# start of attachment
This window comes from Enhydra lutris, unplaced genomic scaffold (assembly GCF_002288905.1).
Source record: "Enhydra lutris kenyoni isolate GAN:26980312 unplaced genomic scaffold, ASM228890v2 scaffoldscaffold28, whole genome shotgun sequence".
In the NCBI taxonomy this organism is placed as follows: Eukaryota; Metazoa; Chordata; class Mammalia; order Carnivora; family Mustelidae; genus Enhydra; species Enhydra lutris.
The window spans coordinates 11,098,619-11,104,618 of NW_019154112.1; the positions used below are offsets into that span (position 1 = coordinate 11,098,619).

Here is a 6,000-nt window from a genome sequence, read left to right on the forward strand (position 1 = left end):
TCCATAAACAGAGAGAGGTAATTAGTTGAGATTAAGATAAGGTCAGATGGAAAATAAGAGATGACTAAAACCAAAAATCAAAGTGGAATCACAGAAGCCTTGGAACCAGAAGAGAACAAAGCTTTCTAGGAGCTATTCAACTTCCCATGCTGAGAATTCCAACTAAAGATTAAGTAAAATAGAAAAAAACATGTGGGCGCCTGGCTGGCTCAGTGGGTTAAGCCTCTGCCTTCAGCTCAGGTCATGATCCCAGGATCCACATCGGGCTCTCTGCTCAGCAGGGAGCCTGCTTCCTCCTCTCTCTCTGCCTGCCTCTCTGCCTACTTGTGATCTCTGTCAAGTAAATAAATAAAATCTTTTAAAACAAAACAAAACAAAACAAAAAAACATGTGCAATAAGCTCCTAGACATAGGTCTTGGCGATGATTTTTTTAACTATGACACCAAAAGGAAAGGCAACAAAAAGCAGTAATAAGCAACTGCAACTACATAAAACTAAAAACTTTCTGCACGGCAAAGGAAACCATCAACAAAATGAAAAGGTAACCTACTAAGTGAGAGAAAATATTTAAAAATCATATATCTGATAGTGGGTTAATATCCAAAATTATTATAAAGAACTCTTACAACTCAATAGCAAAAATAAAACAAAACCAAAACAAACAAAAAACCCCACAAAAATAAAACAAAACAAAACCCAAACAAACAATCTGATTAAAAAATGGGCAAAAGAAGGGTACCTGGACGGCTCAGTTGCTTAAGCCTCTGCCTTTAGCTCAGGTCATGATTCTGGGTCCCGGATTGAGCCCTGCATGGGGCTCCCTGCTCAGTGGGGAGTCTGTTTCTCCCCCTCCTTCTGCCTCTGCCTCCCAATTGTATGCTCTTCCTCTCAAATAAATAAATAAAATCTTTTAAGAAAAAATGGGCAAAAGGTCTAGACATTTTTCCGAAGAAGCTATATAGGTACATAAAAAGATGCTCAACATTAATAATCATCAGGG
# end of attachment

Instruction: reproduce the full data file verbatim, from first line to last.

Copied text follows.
This window comes from Enhydra lutris, unplaced genomic scaffold (assembly GCF_002288905.1).
Source record: "Enhydra lutris kenyoni isolate GAN:26980312 unplaced genomic scaffold, ASM228890v2 scaffoldscaffold28, whole genome shotgun sequence".
In the NCBI taxonomy this organism is placed as follows: Eukaryota; Metazoa; Chordata; class Mammalia; order Carnivora; family Mustelidae; genus Enhydra; species Enhydra lutris.
The window spans coordinates 11,098,619-11,104,618 of NW_019154112.1; the positions used below are offsets into that span (position 1 = coordinate 11,098,619).

Here is a 6,000-nt window from a genome sequence, read left to right on the forward strand (position 1 = left end):
TCCATAAACAGAGAGAGGTAATTAGTTGAGATTAAGATAAGGTCAGATGGAAAATAAGAGATGACTAAAACCAAAAATCAAAGTGGAATCACAGAAGCCTTGGAACCAGAAGAGAACAAAGCTTTCTAGGAGCTATTCAACTTCCCATGCTGAGAATTCCAACTAAAGATTAAGTAAAATAGAAAAAAACATGTGGGCGCCTGGCTGGCTCAGTGGGTTAAGCCTCTGCCTTCAGCTCAGGTCATGATCCCAGGATCCACATCGGGCTCTCTGCTCAGCAGGGAGCCTGCTTCCTCCTCTCTCTCTGCCTGCCTCTCTGCCTACTTGTGATCTCTGTCAAGTAAATAAATAAAATCTTTTAAAACAAAACAAAACAAAACAAAAAAACATGTGCAATAAGCTCCTAGACATAGGTCTTGGCGATGATTTTTTTAACTATGACACCAAAAGGAAAGGCAACAAAAAGCAGTAATAAGCAACTGCAACTACATAAAACTAAAAACTTTCTGCACGGCAAAGGAAACCATCAACAAAATGAAAAGGTAACCTACTAAGTGAGAGAAAATATTTAAAAATCATATATCTGATAGTGGGTTAATATCCAAAATTATTATAAAGAACTCTTACAACTCAATAGCAAAAATAAAACAAAACCAAAACAAACAAAAAACCCCACAAAAATAAAACAAAACAAAACCCAAACAAACAATCTGATTAAAAAATGGGCAAAAGAAGGGTACCTGGACGGCTCAGTTGCTTAAGCCTCTGCCTTTAGCTCAGGTCATGATTCTGGGTCCCGGATTGAGCCCTGCATGGGGCTCCCTGCTCAGTGGGGAGTCTGTTTCTCCCCCTCCTTCTGCCTCTGCCTCCCAATTGTATGCTCTTCCTCTCAAATAAATAAATAAAATCTTTTAAGAAAAAATGGGCAAAAGGTCTAGACATTTTTCCGAAGAAGCTATATAGGTACATAAAAAGATGCTCAACATTAATAATCATCAGGG